The Interior Department has decided to list the polar bear as a threatened species. It is the first species to be listed under the Endangered Species Act due to the threat of climate change. This is also the first listing announced since Kempthorne became Secretary of Interior in 2006. (Remember, the department has changed the rules so that species have to meet an excessively high standard to be listed.)
Today's decision cites the loss of Arctic sea ice as a cause of the polar bear's decline in recent years. Government studies predict that two-thirds of the polar bear population could disappear by mid century. Still, Kempthorne doesn't want anyone to get any crazy ideas:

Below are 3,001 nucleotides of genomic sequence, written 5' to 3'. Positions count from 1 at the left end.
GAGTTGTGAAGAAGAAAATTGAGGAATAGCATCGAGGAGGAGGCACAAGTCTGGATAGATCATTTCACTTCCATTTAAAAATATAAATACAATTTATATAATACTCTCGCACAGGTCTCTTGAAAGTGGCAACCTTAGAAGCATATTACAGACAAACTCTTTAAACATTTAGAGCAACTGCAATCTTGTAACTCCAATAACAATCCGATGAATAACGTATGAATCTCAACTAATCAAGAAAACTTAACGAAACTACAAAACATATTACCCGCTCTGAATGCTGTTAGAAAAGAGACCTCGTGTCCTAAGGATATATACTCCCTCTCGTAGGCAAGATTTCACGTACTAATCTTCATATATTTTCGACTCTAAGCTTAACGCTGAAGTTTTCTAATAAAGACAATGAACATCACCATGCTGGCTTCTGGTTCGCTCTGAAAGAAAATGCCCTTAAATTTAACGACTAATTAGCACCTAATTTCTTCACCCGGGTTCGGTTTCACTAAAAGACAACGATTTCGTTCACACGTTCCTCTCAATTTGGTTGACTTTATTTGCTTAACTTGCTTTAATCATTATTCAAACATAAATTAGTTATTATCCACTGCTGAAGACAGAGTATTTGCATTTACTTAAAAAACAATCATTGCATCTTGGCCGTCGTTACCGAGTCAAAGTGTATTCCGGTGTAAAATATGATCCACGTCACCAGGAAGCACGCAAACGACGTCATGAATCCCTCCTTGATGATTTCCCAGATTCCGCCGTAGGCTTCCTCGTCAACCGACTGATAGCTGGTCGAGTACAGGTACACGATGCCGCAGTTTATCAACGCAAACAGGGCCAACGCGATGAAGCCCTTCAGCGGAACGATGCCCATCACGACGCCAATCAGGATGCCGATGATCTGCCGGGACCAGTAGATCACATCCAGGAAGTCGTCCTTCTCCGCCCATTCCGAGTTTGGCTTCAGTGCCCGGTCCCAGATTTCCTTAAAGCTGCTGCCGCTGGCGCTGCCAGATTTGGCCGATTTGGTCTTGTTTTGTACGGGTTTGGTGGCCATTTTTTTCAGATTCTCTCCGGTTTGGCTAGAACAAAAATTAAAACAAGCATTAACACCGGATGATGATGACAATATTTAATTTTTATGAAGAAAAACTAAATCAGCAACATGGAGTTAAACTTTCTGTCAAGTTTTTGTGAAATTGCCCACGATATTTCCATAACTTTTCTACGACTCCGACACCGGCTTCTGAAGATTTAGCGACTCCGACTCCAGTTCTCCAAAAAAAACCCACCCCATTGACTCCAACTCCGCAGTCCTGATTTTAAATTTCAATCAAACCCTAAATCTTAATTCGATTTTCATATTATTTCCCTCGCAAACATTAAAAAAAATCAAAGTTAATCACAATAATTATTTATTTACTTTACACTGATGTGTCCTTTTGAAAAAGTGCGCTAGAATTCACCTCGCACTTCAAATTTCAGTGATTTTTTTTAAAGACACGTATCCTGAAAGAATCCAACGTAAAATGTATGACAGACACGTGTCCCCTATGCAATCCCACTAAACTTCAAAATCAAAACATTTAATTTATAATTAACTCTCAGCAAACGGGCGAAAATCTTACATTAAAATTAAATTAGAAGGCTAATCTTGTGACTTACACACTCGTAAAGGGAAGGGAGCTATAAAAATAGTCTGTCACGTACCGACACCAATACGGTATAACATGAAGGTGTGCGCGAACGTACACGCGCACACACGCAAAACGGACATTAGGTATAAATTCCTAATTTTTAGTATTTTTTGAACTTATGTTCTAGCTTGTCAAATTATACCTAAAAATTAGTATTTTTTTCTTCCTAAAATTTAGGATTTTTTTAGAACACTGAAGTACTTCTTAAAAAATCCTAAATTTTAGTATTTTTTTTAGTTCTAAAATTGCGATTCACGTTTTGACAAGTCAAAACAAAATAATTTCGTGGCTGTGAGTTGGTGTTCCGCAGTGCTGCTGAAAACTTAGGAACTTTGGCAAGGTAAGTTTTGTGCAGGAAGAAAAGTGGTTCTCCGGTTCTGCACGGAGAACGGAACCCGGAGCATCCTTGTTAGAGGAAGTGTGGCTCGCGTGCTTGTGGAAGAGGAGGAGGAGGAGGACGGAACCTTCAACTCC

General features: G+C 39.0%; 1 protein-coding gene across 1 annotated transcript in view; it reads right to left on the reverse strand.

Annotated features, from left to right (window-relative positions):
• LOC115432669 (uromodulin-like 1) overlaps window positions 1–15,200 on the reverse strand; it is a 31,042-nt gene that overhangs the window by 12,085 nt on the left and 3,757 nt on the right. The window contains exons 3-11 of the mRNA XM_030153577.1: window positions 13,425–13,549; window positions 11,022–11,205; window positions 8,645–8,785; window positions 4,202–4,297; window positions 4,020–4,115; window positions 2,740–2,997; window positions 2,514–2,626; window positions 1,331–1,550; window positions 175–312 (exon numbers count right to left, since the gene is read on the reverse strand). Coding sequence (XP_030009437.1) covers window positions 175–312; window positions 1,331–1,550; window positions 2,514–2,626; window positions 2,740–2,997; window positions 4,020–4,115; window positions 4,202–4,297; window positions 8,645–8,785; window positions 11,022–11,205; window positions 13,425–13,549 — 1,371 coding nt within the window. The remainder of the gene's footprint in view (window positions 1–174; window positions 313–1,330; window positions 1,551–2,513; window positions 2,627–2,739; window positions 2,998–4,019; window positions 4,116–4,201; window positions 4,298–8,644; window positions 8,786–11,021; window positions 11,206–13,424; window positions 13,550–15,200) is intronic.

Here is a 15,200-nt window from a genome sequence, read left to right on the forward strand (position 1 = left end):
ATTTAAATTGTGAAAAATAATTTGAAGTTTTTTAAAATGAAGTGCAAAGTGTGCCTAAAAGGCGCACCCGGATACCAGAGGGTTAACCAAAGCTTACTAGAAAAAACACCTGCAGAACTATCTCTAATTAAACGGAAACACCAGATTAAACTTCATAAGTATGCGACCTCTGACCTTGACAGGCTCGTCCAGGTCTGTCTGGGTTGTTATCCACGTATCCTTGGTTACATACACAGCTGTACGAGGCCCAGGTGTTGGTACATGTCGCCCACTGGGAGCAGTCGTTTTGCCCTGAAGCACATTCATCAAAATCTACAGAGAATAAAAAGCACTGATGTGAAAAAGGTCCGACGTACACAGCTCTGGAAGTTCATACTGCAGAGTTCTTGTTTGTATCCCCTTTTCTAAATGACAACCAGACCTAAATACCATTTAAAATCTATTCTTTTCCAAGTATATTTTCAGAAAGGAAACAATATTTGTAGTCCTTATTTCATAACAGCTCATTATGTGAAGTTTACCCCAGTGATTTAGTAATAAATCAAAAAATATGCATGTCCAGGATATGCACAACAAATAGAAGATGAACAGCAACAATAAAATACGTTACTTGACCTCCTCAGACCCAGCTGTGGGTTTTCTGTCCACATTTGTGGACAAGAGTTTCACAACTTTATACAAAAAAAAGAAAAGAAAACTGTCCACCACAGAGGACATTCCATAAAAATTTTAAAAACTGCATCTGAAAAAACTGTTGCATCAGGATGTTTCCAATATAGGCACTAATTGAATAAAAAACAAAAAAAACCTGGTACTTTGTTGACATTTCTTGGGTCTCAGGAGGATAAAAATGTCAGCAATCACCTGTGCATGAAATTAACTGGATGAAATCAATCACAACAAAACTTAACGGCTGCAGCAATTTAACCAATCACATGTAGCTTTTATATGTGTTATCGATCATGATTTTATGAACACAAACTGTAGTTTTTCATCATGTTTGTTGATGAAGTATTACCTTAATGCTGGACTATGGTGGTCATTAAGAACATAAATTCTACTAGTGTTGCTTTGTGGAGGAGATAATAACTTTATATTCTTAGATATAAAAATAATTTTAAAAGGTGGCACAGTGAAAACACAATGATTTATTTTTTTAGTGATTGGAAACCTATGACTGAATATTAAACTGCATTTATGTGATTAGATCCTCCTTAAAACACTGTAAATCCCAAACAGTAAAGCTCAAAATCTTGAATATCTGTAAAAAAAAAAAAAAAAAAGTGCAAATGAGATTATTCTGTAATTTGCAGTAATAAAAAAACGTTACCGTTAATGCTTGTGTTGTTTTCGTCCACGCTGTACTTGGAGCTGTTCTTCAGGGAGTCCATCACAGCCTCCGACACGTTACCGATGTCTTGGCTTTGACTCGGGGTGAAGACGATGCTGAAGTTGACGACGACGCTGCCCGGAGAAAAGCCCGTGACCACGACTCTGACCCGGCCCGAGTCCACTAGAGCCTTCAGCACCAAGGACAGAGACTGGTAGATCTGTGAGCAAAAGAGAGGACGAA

But the designation will come with a qualifier: an administrative letter that will have conditions to "keep from harming the economy."Without such regulation of emissions, it remains to be seen what practical effect this listing will have.
Kempthorne said that the Endangered Species Act shouldn't be used to regulate greenhouse gas emissions and that the listing will not "set backdoor climate policy."
"That would be a wholly inappropriate use of the ESA," Kempthorne said.
"This listing will not stop global climate change or prevent sea ice from melting."
Update: It appears that the polar bear is not the first listed species whose decline is caused by climate change. Press releases from 2006 cite warmer ocean temperatures as a reason for listing elkhorn and staghorn corals, two Caribbean species.